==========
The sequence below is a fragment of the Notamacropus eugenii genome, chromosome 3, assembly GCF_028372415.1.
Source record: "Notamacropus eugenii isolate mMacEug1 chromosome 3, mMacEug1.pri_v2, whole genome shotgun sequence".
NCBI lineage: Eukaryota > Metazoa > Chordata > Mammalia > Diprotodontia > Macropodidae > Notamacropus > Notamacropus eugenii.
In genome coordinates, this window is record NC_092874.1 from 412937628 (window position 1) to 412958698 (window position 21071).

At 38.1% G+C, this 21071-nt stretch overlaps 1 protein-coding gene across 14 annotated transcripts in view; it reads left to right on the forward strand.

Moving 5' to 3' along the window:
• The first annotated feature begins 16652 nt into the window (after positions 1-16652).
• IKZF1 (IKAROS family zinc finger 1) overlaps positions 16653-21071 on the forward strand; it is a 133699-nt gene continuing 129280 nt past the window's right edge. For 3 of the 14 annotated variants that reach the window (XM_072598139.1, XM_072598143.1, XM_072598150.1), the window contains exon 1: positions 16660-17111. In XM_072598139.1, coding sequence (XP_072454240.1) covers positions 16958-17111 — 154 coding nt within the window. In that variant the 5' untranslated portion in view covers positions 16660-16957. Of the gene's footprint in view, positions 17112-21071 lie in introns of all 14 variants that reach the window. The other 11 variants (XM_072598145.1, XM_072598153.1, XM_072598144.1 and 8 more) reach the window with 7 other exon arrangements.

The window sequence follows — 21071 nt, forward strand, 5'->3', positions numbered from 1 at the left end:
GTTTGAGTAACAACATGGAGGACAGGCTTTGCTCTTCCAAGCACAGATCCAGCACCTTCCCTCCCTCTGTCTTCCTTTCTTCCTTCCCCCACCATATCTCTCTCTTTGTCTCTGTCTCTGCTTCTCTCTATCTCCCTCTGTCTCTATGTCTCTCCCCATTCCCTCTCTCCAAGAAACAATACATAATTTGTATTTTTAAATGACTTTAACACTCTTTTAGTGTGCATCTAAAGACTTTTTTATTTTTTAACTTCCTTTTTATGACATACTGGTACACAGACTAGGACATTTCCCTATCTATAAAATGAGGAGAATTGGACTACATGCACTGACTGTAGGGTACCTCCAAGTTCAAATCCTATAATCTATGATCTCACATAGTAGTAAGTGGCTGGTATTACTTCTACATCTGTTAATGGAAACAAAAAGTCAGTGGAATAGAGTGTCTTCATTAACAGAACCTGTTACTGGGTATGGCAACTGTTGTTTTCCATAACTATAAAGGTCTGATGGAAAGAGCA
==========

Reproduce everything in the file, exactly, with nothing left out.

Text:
The sequence below is a fragment of the Notamacropus eugenii genome, chromosome 3, assembly GCF_028372415.1.
Source record: "Notamacropus eugenii isolate mMacEug1 chromosome 3, mMacEug1.pri_v2, whole genome shotgun sequence".
NCBI lineage: Eukaryota > Metazoa > Chordata > Mammalia > Diprotodontia > Macropodidae > Notamacropus > Notamacropus eugenii.
In genome coordinates, this window is record NC_092874.1 from 412937628 (window position 1) to 412958698 (window position 21071).

At 38.1% G+C, this 21071-nt stretch overlaps 1 protein-coding gene across 14 annotated transcripts in view; it reads left to right on the forward strand.

Moving 5' to 3' along the window:
• The first annotated feature begins 16652 nt into the window (after positions 1-16652).
• IKZF1 (IKAROS family zinc finger 1) overlaps positions 16653-21071 on the forward strand; it is a 133699-nt gene continuing 129280 nt past the window's right edge. For 3 of the 14 annotated variants that reach the window (XM_072598139.1, XM_072598143.1, XM_072598150.1), the window contains exon 1: positions 16660-17111. In XM_072598139.1, coding sequence (XP_072454240.1) covers positions 16958-17111 — 154 coding nt within the window. In that variant the 5' untranslated portion in view covers positions 16660-16957. Of the gene's footprint in view, positions 17112-21071 lie in introns of all 14 variants that reach the window. The other 11 variants (XM_072598145.1, XM_072598153.1, XM_072598144.1 and 8 more) reach the window with 7 other exon arrangements.

The window sequence follows — 21071 nt, forward strand, 5'->3', positions numbered from 1 at the left end:
GTTTGAGTAACAACATGGAGGACAGGCTTTGCTCTTCCAAGCACAGATCCAGCACCTTCCCTCCCTCTGTCTTCCTTTCTTCCTTCCCCCACCATATCTCTCTCTTTGTCTCTGTCTCTGCTTCTCTCTATCTCCCTCTGTCTCTATGTCTCTCCCCATTCCCTCTCTCCAAGAAACAATACATAATTTGTATTTTTAAATGACTTTAACACTCTTTTAGTGTGCATCTAAAGACTTTTTTATTTTTTAACTTCCTTTTTATGACATACTGGTACACAGACTAGGACATTTCCCTATCTATAAAATGAGGAGAATTGGACTACATGCACTGACTGTAGGGTACCTCCAAGTTCAAATCCTATAATCTATGATCTCACATAGTAGTAAGTGGCTGGTATTACTTCTACATCTGTTAATGGAAACAAAAAGTCAGTGGAATAGAGTGTCTTCATTAACAGAACCTGTTACTGGGTATGGCAACTGTTGTTTTCCATAACTATAAAGGTCTGATGGAAAGAGCA